About Scoil Mhuire
News Letter
Contact Us
Local History

Campile Bombing

The Irish Press headlines on August 27th, the day after the bombing of Campile.

Devastation at Shelburne Co-Op after the bombing

The event for which our village, Campile, is most famous for is the bombing. This happened on Monday August 26th, 1940 between 1.50pm and 2.10pm.Three local girls were killed. Ireland was neutral and had no part in the war. The three who died were Mary Ellen Kent (30),  her sister Katherine Kent(26) and Kathleen Hurley(27). The Kent girls were from Terrerath and Kathleen Hurley was from Garryduff. Mary Ellen was the manageress in the restaurant and Katherine (Kitty) worked in the drapery department. Kathleen also worked in the restaurant.The Co-op was badly destroyed. The dining room or restaurant got the worst of the blast. Part of the train track was tore up. Luckily only three people were killed as 40 others had just left the restaurant or gone home for lunch.The first bomb was the fatal explosion which killed the three girls. It hit the restaurant and creamery part of the Co-op. The second bomb went through the roof and started a fire. A third bomb hit the window of the co-op and damaged the railway line. The fourth bomb landed in a field and left a massive crater or hole in the ground. Four bombs were dropped that day in Campile.

The crater made by the bomb near the railway line

The stationmaster's house was badly damaged and his hens were killed. It is said that slates went through the air like pieces of paper as did gates, doors and glass.The bombs made a terrible roar people said. Lots of people like Kitty Shannon had lucky escapes.
We also read about a lorry full of soldiers coming to help from New Ross. They overturned at the bad bend in Ballinamóna which is very close to our school and three of them were badly injured.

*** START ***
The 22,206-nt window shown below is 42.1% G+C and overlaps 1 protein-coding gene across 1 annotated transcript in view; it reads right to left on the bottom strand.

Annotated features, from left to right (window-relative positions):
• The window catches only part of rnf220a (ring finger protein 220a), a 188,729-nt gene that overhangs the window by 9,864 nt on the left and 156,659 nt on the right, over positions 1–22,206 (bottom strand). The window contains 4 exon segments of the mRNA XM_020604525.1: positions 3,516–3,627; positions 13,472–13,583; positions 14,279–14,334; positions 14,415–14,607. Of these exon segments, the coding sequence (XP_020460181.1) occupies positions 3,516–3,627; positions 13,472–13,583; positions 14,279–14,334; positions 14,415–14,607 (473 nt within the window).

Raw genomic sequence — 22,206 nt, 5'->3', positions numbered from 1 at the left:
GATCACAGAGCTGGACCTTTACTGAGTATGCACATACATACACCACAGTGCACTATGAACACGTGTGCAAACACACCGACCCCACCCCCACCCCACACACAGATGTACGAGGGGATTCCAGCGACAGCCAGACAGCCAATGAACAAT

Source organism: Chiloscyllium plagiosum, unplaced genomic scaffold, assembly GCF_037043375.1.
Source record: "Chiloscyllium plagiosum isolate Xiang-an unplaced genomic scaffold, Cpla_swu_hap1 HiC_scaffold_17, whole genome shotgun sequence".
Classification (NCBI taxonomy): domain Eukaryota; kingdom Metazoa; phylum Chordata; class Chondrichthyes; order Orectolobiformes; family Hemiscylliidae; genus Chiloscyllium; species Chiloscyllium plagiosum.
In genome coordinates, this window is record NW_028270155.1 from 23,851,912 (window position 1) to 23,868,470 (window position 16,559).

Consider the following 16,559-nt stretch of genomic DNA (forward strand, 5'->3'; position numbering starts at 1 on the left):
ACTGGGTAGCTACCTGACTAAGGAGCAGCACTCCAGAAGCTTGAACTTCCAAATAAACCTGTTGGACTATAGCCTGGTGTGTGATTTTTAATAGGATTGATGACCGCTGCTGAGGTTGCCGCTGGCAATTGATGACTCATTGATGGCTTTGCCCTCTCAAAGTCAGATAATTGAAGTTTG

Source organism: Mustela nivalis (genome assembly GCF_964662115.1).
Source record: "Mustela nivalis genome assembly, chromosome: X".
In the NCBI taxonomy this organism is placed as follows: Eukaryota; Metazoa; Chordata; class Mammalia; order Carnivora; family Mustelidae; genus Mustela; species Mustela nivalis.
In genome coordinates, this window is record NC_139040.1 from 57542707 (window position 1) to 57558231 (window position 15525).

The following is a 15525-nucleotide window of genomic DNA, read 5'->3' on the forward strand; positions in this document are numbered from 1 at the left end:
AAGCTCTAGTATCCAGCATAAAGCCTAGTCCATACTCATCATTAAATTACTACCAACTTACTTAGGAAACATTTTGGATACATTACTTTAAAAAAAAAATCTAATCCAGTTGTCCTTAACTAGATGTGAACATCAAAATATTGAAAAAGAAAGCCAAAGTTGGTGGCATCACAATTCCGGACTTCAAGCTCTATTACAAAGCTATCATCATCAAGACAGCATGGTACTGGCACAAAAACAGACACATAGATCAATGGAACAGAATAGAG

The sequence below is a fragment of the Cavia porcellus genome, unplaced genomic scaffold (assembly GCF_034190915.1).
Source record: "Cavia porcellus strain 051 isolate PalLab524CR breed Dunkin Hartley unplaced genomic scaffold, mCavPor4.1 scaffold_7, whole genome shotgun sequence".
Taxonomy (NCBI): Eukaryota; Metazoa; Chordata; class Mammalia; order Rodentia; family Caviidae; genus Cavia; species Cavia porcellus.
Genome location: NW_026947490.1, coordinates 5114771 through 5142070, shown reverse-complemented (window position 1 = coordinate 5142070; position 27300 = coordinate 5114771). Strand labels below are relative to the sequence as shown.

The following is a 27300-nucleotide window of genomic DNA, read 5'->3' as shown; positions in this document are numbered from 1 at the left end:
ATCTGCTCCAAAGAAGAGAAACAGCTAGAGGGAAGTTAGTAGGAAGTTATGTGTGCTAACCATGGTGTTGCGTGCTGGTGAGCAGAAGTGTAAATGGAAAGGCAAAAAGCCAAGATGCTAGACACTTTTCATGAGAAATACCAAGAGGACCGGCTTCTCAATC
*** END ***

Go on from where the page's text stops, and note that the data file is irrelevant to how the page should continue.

This is a bomb fragment  Tom Grennan from Ballykerogue gave us to look at in school. There was a great demand for bomb fragments after the bombing by souvenir hunters. 'Skillet pots' came in useful to satisfy the  crowds whe descended on Campile.

There are many reasons told why Campile was bombed. Some say that English soldiers were found with butter wrappers from the creamery by the Germans. Others say the Germans were lost and dropped their pay load as fuel may have been running low and they were returning home.The third reason is that they thought they were in Pembroke in Wales as navigation standards weren't great and it is possible English intelligence cold bend their radar and put the German plane off course. The latter two reasons are the most likely for the bombing, causing the first fatalities in Ireland during World War 2.

Josephine and Francis Mc.Crohan,daughters of the stationmaster Paul,had a lucky escape.The roof of the stationhouse was badly damaged and their fowl were killed.

Another picture of the damage caused by the bombs

A piece of the rail from the railway siding whiche travelled about a quarter of a mile away to the Rowe's of Tinnock.

Photo showing the wrecked machinery after the bombing.

The unexploded German bomb in Campile that was carted off to the Garda Station in a wheelbarrow.

Soldiers wearing gas masks due to escaping ammonia gas.

Co-Op in all its glory 2003

Memorial Plaque on Co-Op wall 

A fine Memorial Garden to remember the three girls and the Campile bombing, was unveiled in the village by Mr. Seán Connick TD on August 28th 2010. This was the 70th anniversary of the German bombing.

The three girls who died

Kitty Kent

Mary Ellen Kent

Kathleen Hurley

What Campile is like to-day

The Co-op had to be re-built but the creamery wasn't. The railway was also repaired and the other damaged buildings. We have big shops like Centra and the Co-op is now with Glanbia. There are three pubs. The Co-op has a memorial sign up for the three girls who were killed. There are four housing estates in Campile. There's a chip shop, a soccer pitch, a parochial hall, and two hair salons. There's also a Garda station,post office, a chemist and a drapery.

 In 2010 the Co-op building was demolished and this was the end of an era but its memory will live on.

Please Return to Local History